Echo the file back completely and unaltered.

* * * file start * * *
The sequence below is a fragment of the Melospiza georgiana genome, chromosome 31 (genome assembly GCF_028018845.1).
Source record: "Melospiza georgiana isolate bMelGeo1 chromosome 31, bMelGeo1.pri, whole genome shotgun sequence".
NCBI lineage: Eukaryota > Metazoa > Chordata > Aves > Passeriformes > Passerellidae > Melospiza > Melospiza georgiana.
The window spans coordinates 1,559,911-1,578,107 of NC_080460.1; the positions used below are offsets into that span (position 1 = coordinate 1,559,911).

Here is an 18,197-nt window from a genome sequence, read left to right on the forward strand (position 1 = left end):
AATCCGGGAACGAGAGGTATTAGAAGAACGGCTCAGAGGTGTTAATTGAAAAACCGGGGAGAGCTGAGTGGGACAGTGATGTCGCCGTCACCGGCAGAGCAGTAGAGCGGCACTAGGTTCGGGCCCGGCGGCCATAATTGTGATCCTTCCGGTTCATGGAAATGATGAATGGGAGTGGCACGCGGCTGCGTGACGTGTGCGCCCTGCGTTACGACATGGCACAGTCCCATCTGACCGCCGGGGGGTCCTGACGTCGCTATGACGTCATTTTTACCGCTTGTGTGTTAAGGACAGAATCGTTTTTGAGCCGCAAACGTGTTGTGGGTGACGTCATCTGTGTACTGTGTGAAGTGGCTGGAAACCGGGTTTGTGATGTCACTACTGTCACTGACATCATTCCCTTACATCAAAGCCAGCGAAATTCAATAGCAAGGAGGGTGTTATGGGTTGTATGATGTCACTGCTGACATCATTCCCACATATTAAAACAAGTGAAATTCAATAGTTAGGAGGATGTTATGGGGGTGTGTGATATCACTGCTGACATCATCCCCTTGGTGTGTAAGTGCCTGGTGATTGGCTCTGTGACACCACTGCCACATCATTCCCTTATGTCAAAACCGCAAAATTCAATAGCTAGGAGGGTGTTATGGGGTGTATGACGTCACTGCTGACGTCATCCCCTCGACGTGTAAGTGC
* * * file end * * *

The sequence below is a fragment of the Melospiza georgiana genome, chromosome 31 (genome assembly GCF_028018845.1).
Source record: "Melospiza georgiana isolate bMelGeo1 chromosome 31, bMelGeo1.pri, whole genome shotgun sequence".
NCBI lineage: Eukaryota > Metazoa > Chordata > Aves > Passeriformes > Passerellidae > Melospiza > Melospiza georgiana.
The window spans coordinates 1,559,911-1,578,107 of NC_080460.1; the positions used below are offsets into that span (position 1 = coordinate 1,559,911).

Here is an 18,197-nt window from a genome sequence, read left to right on the forward strand (position 1 = left end):
AATCCGGGAACGAGAGGTATTAGAAGAACGGCTCAGAGGTGTTAATTGAAAAACCGGGGAGAGCTGAGTGGGACAGTGATGTCGCCGTCACCGGCAGAGCAGTAGAGCGGCACTAGGTTCGGGCCCGGCGGCCATAATTGTGATCCTTCCGGTTCATGGAAATGATGAATGGGAGTGGCACGCGGCTGCGTGACGTGTGCGCCCTGCGTTACGACATGGCACAGTCCCATCTGACCGCCGGGGGGTCCTGACGTCGCTATGACGTCATTTTTACCGCTTGTGTGTTAAGGACAGAATCGTTTTTGAGCCGCAAACGTGTTGTGGGTGACGTCATCTGTGTACTGTGTGAAGTGGCTGGAAACCGGGTTTGTGATGTCACTACTGTCACTGACATCATTCCCTTACATCAAAGCCAGCGAAATTCAATAGCAAGGAGGGTGTTATGGGTTGTATGATGTCACTGCTGACATCATTCCCACATATTAAAACAAGTGAAATTCAATAGTTAGGAGGATGTTATGGGGGTGTGTGATATCACTGCTGACATCATCCCCTTGGTGTGTAAGTGCCTGGTGATTGGCTCTGTGACACCACTGCCACATCATTCCCTTATGTCAAAACCGCAAAATTCAATAGCTAGGAGGGTGTTATGGGGTGTATGACGTCACTGCTGACGTCATCCCCTCGACGTGTAAGTGC